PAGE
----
HeikinAshi is one of only a few chart or analysis systems that gives a trader diction and guides him when he already has a situation on his hands. That means when the trader is already in the middle of a trade. HeikinAshi (HA) charts are a variation of conventional Japanese Candlesticks. Both these charts are invented by the same person and originated from Japan. However, they are at their best in a different situation. Here, in this post, we will discuss how to calculate an HA chart to reach a profitable decision. Let’s get going.
Calculation Procedure for HeikinAshi Charts
To a beginner’s eyes, HeikinAshi sticks will look identical to the traditional Candlesticks. But basically, they have unique souls and features. Generally, they are compared with dogs and wolves for their resemblance. They look identical, but are different in many ways.
Before going in deep with the calculation of a HeikenAshi, traders need to differentiate between the two entities and their concepts. Traders need to tell both charts apart; otherwise, their capital may suffer tremendous recession and may eventually go blank.
With conventional Candlesticks, each of the sticks refers to the open, close, high, and low that the price creates at a given time. Since the opening and closing price plays an important role, you should be extremely while selecting the trading platform. Try to use the best trading platform in the ETF trading industry so that you can analyse the HeikenAshi chart without any problem.
With Heiken Ashi charts, every stick does not just show price action within a given period; it will also show price information from the previous session.
We know that it may sound a little complex right now. But we are about to straighten it out.
In the HA chart, the start and the end are differently calculated. Just like a normal Candlestick chart, each Heiken Ashi stick has a high, low, an open, and a close.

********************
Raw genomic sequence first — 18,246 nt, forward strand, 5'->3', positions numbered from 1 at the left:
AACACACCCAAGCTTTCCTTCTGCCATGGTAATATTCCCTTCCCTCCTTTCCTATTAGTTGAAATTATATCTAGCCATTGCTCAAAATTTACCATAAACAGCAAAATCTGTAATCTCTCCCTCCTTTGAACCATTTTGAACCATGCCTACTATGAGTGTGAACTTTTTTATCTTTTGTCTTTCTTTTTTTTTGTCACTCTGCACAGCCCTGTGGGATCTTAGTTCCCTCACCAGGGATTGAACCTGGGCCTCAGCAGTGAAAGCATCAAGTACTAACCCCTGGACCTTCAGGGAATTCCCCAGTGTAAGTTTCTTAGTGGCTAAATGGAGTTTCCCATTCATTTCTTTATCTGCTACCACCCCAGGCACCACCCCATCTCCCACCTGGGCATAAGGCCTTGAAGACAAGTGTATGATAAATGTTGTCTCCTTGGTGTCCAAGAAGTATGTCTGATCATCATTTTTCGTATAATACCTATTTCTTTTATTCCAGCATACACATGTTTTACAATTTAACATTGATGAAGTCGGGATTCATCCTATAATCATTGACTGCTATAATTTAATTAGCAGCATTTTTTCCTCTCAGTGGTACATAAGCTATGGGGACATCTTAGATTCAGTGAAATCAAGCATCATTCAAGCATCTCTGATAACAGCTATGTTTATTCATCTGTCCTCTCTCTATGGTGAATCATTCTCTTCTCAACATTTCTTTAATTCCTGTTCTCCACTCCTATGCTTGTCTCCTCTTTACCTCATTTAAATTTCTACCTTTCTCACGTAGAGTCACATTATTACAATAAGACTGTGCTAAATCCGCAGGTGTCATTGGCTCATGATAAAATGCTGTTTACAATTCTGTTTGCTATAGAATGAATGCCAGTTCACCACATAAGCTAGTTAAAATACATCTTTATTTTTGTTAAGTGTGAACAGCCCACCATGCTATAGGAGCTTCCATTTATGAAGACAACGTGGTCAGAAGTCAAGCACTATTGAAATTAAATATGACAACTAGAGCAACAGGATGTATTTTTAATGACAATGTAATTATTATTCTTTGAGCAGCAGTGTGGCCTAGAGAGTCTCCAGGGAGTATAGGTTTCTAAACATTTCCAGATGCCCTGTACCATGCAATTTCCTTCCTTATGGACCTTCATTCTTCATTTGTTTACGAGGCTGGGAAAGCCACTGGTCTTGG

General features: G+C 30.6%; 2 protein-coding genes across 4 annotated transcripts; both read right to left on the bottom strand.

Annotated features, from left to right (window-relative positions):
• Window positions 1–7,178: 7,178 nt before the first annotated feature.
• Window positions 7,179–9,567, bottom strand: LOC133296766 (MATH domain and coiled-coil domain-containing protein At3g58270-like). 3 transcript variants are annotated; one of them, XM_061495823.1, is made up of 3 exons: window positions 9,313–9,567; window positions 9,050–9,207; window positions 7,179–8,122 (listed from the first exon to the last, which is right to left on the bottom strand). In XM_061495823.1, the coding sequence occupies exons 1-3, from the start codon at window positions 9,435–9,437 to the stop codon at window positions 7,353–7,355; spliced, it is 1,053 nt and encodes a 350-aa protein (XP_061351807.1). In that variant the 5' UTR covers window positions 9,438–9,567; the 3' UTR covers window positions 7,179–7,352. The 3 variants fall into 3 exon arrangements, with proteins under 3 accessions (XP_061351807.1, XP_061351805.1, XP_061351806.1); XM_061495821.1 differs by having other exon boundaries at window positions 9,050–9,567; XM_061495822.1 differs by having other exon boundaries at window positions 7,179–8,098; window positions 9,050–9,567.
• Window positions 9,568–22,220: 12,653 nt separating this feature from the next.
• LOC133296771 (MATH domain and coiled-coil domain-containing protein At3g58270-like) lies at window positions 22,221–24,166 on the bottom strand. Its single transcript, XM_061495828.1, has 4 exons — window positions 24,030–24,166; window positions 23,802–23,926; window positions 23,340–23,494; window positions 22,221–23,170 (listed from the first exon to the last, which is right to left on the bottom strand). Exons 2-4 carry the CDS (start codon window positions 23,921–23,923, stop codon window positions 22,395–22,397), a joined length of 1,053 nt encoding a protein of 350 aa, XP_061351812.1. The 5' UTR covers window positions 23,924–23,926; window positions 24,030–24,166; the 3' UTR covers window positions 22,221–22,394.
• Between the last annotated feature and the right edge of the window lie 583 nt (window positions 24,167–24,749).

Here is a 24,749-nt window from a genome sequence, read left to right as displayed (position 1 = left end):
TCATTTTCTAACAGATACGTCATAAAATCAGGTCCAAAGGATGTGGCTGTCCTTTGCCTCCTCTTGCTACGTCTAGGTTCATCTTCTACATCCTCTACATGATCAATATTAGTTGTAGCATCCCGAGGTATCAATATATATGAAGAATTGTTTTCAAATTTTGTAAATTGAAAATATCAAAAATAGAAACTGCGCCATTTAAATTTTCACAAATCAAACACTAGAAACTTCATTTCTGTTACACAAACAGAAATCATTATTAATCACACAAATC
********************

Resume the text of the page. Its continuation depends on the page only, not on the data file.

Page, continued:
It means that like the traditional ones, HA candlesticks have four parts.
The opening point of a HA stick starts from the mid of the past stick. If someone looks closely at this chart, he will notice that each new candle begins from the mid of the previous one.
So, if the equation every opening of a new candle follows is,
Open = (Previous candle’s beginning price + Precious candle’s ending price)/2
The close of every HA stick equals the mean value of the four parts, open, close, the low, and the high.
Close = (Open + Close + High + Low) / 4.
The High of a HA candlestick reflects that period’s actual High. This might be the highest wick, or the close, or the open. Whichever parameter is the highest.
High = the maximum price acquired.
Similarly, the low of a HA chart resemblance a period’s actual low. It could be the lowest wick, the start, or the end. Whichever parameter is the lowest.
Low = the lowest price acquired.
The general concept behind the HA stick is that all of them make the price action smooth. The lion’s share of the market noise that is shown in the conventional Candlesticks has been minimized with the Heiken Ashi charts.
Summary of the HA Formula
Let’s have another look to clear out and memorize the formula used to calculate an HA chart.
HA sticks have four parts, and every one of them has a different way to express themselves.
- High = The maximum of the Open, Close, or High (whichever is the highest)
- High = The minimum of the Open, Close, or High (whichever is the lowest)
- Open = (Previous Bar’s Start + Previous Bar’s End) / 2
- Close = (High + Open + Low + Close) / 4
So, these are all the formulas and the ways to calculate Heiken Ashi graphs. Before you start using the Heiken Ashi chart, learn its proper use in the demo account. This will improve your decision-making capability.